The only thing more attractive than a bad boy is a bad boy redeemed — or so Deer Tick would have you believe
The only thing more attractive than a bad boy is a bad boy redeemed — or so Rhode Island folk rockers Deer Tick would have you believe.
Deer Tick are on the road yet again, this time promoting the intensely intimate September release, “Negativity,” with a stop at the Belly Up on Sunday. The record’s a deviation for the boys, who’ve spent the better part of decade drinking their way into a reputation as bold and debaucherous but talented musicians. It’s that very reputation that brought Deer Tick to “Negativity,” the group’s most fine-tuned, accomplished album to date.
After a tumultuous year spent almost exclusively touring, the group came together with Steve Berlin (perhaps best known as the saxophonist of Los Lobos and formerly of the Blasters). Of the 30 demos submitted to him by the group, Berlin chose 12 tracks to be refined. On the resulting album, frontman John McCauley takes on his all-too-public destructive descent — addressing his father’s imprisonment for tax fraud, his own struggles with substance abuse and his broken engagement — with guitarist Ian O’Neil contributing a piano-laden track about the consequences of nonstop touring.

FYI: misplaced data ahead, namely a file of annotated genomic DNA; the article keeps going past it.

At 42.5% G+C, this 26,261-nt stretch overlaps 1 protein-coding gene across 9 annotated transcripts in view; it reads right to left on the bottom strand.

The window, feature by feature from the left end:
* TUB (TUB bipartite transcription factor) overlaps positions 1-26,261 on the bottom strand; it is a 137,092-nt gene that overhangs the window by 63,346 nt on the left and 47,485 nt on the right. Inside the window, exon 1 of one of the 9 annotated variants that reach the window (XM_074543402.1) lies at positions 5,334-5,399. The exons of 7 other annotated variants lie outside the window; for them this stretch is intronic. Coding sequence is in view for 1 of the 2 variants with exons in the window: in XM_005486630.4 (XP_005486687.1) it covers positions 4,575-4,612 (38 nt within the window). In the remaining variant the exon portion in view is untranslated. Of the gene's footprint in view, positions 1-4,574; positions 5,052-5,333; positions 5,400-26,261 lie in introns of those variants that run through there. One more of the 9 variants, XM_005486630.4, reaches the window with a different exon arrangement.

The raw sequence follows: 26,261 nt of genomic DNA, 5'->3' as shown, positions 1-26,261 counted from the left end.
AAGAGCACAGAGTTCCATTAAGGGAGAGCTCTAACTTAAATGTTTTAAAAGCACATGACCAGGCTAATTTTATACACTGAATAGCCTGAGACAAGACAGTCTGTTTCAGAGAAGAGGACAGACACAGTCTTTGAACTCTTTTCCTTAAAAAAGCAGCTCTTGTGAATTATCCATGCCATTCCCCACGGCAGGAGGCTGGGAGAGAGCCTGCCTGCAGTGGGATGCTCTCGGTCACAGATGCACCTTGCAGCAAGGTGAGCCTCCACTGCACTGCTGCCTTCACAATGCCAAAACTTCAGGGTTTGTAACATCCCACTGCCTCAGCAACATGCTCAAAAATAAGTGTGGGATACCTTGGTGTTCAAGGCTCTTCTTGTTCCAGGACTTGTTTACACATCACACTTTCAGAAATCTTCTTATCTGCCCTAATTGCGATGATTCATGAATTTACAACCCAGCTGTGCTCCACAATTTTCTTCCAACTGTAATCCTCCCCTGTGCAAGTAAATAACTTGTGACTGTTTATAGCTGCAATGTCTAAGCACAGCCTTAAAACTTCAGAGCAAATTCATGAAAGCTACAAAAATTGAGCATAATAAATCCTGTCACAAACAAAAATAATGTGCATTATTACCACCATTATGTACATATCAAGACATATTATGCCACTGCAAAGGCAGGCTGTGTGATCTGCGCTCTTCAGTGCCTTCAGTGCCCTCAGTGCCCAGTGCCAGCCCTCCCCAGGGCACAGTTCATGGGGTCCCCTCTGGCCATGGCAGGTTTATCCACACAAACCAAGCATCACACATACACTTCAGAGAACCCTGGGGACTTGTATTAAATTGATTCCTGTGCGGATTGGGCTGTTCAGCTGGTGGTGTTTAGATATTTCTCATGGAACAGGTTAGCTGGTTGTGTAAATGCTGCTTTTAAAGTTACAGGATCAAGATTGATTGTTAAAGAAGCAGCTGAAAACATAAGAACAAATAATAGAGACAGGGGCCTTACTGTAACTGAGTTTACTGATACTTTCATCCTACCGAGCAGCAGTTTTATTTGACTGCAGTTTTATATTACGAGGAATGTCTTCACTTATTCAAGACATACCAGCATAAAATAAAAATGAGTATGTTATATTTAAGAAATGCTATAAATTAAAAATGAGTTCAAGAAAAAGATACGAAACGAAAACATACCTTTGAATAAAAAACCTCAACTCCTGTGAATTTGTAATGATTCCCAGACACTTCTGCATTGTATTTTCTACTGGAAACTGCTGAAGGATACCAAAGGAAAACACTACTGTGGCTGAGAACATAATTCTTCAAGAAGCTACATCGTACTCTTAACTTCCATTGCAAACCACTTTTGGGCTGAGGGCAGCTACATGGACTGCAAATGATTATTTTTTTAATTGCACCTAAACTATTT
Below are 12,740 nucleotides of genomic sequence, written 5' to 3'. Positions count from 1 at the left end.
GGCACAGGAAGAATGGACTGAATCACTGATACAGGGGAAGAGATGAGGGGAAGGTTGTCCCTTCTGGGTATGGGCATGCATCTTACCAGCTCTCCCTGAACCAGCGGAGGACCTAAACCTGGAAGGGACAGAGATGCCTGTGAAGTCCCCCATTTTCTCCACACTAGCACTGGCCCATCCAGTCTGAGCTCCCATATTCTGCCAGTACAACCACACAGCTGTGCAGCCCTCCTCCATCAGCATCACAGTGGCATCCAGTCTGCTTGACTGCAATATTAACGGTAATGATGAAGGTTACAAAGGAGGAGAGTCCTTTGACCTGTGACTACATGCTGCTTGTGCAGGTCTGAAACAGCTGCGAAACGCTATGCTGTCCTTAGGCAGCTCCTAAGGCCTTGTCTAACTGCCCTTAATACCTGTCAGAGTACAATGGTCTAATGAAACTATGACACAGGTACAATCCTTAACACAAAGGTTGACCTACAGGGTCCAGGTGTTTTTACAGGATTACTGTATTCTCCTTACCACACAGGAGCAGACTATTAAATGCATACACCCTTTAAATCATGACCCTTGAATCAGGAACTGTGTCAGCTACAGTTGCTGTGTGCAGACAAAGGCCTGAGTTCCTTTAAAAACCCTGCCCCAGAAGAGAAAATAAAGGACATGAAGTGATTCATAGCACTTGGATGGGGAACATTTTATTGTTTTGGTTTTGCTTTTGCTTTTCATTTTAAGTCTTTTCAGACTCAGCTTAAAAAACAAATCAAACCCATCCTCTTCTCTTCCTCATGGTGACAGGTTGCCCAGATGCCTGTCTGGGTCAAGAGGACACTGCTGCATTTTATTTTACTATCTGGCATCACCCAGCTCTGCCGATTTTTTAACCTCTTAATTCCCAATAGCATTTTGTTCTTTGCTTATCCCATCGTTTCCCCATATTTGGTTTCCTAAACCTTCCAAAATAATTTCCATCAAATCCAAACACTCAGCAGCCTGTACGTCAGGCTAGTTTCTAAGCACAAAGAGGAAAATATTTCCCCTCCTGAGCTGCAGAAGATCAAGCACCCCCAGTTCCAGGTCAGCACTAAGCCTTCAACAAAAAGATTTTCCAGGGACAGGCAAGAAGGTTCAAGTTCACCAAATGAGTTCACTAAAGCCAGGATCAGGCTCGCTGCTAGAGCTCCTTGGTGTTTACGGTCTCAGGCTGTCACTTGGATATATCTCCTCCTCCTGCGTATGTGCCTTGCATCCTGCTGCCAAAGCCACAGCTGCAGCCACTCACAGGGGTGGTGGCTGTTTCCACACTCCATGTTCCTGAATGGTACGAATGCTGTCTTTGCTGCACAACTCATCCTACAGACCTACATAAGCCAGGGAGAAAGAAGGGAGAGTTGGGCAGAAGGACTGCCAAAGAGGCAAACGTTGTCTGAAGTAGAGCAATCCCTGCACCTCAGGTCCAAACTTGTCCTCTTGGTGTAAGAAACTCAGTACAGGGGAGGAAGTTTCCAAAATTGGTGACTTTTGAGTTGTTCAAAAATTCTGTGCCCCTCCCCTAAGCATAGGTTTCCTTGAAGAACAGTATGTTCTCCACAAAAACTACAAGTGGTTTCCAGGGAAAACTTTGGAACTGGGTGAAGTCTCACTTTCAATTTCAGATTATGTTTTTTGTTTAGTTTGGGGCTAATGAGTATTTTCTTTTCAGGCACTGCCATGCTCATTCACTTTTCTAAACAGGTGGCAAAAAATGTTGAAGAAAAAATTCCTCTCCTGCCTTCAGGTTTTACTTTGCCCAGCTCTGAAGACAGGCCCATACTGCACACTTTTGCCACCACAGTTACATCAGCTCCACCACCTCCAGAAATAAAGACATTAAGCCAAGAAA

The haunting album provides a sharp contrast to 2011’s “Divine Providence,” which enticed harder crowds (and turned off some Deer Tick purists) with its riotous lyrics, banging instrumentals and punk-rock attitude. Part of what makes Deer Tick so enticing, however, is that inherent unpredictability. The set-smashing energy of inebriated young men has boiled down into experience, giving breath to gritty, almost desperate performers who captivate with brutal honesty and sobering rawness. From the band that alternatively matches head-banging with country twang comes a sound as fluid as its makers, evolving alongside the musicians. Expect nothing less at Sunday night’s show.